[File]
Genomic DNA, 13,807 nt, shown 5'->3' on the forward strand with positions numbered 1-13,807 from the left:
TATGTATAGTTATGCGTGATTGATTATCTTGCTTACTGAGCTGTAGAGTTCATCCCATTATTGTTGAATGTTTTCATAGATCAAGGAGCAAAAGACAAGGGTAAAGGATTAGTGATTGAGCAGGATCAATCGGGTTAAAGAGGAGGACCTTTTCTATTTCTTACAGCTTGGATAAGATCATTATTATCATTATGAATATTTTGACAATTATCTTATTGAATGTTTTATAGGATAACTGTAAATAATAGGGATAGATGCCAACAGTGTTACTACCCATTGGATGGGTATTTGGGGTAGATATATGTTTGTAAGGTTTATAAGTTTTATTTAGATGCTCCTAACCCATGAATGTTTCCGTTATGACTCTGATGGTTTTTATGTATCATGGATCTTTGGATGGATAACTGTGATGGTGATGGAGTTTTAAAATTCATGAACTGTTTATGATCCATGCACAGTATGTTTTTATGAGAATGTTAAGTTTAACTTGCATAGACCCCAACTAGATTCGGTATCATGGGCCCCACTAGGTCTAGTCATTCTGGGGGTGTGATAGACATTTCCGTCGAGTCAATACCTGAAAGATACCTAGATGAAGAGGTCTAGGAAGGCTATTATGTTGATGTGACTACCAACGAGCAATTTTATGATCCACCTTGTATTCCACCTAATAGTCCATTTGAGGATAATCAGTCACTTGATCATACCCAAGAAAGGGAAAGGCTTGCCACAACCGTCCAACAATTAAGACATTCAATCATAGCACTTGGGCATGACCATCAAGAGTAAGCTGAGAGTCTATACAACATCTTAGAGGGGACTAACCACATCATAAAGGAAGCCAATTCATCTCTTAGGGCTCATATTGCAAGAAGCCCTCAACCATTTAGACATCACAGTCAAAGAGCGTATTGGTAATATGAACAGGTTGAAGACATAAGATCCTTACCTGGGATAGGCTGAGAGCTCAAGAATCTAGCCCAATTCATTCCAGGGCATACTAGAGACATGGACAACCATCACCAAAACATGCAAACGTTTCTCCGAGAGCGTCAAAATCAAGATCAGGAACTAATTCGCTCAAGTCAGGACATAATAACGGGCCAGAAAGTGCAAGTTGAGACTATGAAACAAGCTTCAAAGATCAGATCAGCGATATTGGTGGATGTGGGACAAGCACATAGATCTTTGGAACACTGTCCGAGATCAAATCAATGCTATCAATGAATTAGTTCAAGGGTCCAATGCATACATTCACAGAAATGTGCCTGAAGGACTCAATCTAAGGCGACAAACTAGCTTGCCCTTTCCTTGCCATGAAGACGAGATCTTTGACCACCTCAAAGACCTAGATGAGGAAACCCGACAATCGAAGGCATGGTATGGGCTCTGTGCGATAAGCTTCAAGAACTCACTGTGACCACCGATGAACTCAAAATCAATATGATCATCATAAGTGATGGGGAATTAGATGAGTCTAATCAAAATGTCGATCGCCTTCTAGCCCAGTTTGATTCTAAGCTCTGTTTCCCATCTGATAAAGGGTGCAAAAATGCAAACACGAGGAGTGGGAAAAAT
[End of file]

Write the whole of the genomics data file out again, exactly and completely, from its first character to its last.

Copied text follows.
Genomic DNA, 13,807 nt, shown 5'->3' on the forward strand with positions numbered 1-13,807 from the left:
TATGTATAGTTATGCGTGATTGATTATCTTGCTTACTGAGCTGTAGAGTTCATCCCATTATTGTTGAATGTTTTCATAGATCAAGGAGCAAAAGACAAGGGTAAAGGATTAGTGATTGAGCAGGATCAATCGGGTTAAAGAGGAGGACCTTTTCTATTTCTTACAGCTTGGATAAGATCATTATTATCATTATGAATATTTTGACAATTATCTTATTGAATGTTTTATAGGATAACTGTAAATAATAGGGATAGATGCCAACAGTGTTACTACCCATTGGATGGGTATTTGGGGTAGATATATGTTTGTAAGGTTTATAAGTTTTATTTAGATGCTCCTAACCCATGAATGTTTCCGTTATGACTCTGATGGTTTTTATGTATCATGGATCTTTGGATGGATAACTGTGATGGTGATGGAGTTTTAAAATTCATGAACTGTTTATGATCCATGCACAGTATGTTTTTATGAGAATGTTAAGTTTAACTTGCATAGACCCCAACTAGATTCGGTATCATGGGCCCCACTAGGTCTAGTCATTCTGGGGGTGTGATAGACATTTCCGTCGAGTCAATACCTGAAAGATACCTAGATGAAGAGGTCTAGGAAGGCTATTATGTTGATGTGACTACCAACGAGCAATTTTATGATCCACCTTGTATTCCACCTAATAGTCCATTTGAGGATAATCAGTCACTTGATCATACCCAAGAAAGGGAAAGGCTTGCCACAACCGTCCAACAATTAAGACATTCAATCATAGCACTTGGGCATGACCATCAAGAGTAAGCTGAGAGTCTATACAACATCTTAGAGGGGACTAACCACATCATAAAGGAAGCCAATTCATCTCTTAGGGCTCATATTGCAAGAAGCCCTCAACCATTTAGACATCACAGTCAAAGAGCGTATTGGTAATATGAACAGGTTGAAGACATAAGATCCTTACCTGGGATAGGCTGAGAGCTCAAGAATCTAGCCCAATTCATTCCAGGGCATACTAGAGACATGGACAACCATCACCAAAACATGCAAACGTTTCTCCGAGAGCGTCAAAATCAAGATCAGGAACTAATTCGCTCAAGTCAGGACATAATAACGGGCCAGAAAGTGCAAGTTGAGACTATGAAACAAGCTTCAAAGATCAGATCAGCGATATTGGTGGATGTGGGACAAGCACATAGATCTTTGGAACACTGTCCGAGATCAAATCAATGCTATCAATGAATTAGTTCAAGGGTCCAATGCATACATTCACAGAAATGTGCCTGAAGGACTCAATCTAAGGCGACAAACTAGCTTGCCCTTTCCTTGCCATGAAGACGAGATCTTTGACCACCTCAAAGACCTAGATGAGGAAACCCGACAATCGAAGGCATGGTATGGGCTCTGTGCGATAAGCTTCAAGAACTCACTGTGACCACCGATGAACTCAAAATCAATATGATCATCATAAGTGATGGGGAATTAGATGAGTCTAATCAAAATGTCGATCGCCTTCTAGCCCAGTTTGATTCTAAGCTCTGTTTCCCATCTGATAAAGGGTGCAAAAATGCAAACACGAGGAGTGGGAAAAAT